4. Not at all surprising. I am happy that Indiahikes are advising trekkers against plastics in hills. But is it enough, for all I know Indiahikes is a small proportion. For an effective impact, all the trekking organizations needs to team up and advise all their trekkers. Also, effective policy change by government and NGOs for garbage collection, segregation and handling in each and every village would help our mountains. Otherwise this drive , although would make trekkers feel good that they are helping mountains, may be an illusion of the actuality.

  5. The bulk of visitors to the ‘as yet untouched’ mountains are amateur trekkers guided by trekking companies likes yours. For a very long time I have felt the need for the companies to carefully choose the people they take along with them on treks.

    A person who is likely to buy a mineral water bottle at the last town before the base camp is someone who shouldn’t be on the trek in the first place and sorting out such people through a basic pre-trek questionnaire is a task to be done seriously. This will in turn also let the trekkers know what’s expected of them. And a group of such ‘vetted’ people are more likely to refrain from activities that are detrimental to the mountains (like eating tons of chocolates and feeling their responsibility ends in having disposed it in the bin at the camp site, loud music and camp fires at night…)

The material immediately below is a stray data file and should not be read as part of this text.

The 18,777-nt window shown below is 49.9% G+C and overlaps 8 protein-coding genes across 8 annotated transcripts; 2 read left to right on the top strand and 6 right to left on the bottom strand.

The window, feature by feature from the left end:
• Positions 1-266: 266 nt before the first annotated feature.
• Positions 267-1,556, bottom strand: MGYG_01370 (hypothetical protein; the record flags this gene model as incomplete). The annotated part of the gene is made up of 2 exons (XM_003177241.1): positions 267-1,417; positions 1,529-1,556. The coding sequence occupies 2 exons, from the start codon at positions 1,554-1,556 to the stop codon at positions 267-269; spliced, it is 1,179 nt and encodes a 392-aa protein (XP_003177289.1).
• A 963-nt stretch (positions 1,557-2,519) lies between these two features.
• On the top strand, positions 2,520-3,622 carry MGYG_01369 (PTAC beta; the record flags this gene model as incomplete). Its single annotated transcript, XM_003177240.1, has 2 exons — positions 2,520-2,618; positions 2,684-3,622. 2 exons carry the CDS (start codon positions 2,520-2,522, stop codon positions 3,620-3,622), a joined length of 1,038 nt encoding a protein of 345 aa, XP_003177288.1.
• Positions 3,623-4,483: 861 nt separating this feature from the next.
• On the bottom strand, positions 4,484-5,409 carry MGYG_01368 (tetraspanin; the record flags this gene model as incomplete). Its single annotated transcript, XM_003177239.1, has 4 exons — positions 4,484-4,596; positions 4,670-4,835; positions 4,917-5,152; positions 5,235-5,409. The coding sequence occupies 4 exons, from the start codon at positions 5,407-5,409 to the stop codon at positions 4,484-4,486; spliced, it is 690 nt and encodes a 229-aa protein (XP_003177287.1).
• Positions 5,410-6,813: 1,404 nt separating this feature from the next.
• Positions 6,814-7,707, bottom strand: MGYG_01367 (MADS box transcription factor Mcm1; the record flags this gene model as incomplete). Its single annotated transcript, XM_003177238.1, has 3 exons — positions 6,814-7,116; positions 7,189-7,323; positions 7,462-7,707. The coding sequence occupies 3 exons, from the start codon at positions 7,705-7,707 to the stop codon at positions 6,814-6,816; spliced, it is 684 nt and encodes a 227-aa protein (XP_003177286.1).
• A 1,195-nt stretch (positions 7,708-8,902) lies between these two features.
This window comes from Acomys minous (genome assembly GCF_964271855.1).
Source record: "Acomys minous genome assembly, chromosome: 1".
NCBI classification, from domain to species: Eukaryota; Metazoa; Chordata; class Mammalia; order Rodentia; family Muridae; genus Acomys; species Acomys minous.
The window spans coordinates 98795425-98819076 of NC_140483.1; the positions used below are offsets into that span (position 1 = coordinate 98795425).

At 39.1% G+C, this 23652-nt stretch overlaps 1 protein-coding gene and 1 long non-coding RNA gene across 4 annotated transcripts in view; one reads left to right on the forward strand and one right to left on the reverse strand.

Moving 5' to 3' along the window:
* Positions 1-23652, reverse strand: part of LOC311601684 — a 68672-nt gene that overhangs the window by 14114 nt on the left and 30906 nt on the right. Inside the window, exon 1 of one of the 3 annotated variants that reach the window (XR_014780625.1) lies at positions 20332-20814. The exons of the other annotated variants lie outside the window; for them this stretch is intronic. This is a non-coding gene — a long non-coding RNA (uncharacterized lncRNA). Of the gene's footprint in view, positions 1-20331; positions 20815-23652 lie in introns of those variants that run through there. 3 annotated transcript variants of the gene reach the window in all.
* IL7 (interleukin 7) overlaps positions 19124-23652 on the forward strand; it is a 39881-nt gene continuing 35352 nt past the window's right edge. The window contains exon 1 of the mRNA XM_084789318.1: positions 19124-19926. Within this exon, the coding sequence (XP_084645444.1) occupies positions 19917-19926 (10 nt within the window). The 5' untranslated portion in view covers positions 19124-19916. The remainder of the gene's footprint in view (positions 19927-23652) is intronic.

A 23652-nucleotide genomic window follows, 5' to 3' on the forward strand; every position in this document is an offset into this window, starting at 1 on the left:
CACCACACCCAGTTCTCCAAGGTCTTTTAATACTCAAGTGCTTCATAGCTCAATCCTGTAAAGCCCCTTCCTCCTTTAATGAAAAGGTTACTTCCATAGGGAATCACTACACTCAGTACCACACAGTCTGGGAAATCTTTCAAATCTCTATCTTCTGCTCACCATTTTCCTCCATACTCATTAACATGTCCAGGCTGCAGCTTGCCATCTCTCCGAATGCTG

6. Article seemed like targeted at Nestle/Maggi !
    Come on, we can’t say ‘nestle was responsible’. Going by that logic, most of the hiking groups are responsible for the plastic mess in mountains (in fact they are!)’
    If we are to say “we sincerely ask you to resist the urge to go over to the dhaba and order a plate of Maggi” , then we should also rethink to trek any of our pristine mountains !

    Don’t get me wrong, I am not for all the plastic mess on the trails.
    How about this – next time you order a maggi at Dhabha , insist on the plastic wrapper to be given to us along with the Maggi ! So that we dispose it appropriately.

  7. Another option can be that each trekker insists that the maggi or any other food they purchase; the respective plastic wrappers be taken by them and kept with them till the end of the trek and discard it responsibly after reaching the nearest city. So it’s not that one group needs to clean the whole world’s trash, but we just be extra careful that we take away our maggi or chocolate wrappers from the respective dhaba or tea stall. These men live a difficult life and the dhaba is a source of income, maybe we can find a middle way than simply refusing their business.

  8. This is really an amazing initiative. I too have been part of this initiative at Roopkund during 2014, where we brought down lots of trash.
    We need to educate everyone including the locals to diligently work with trash.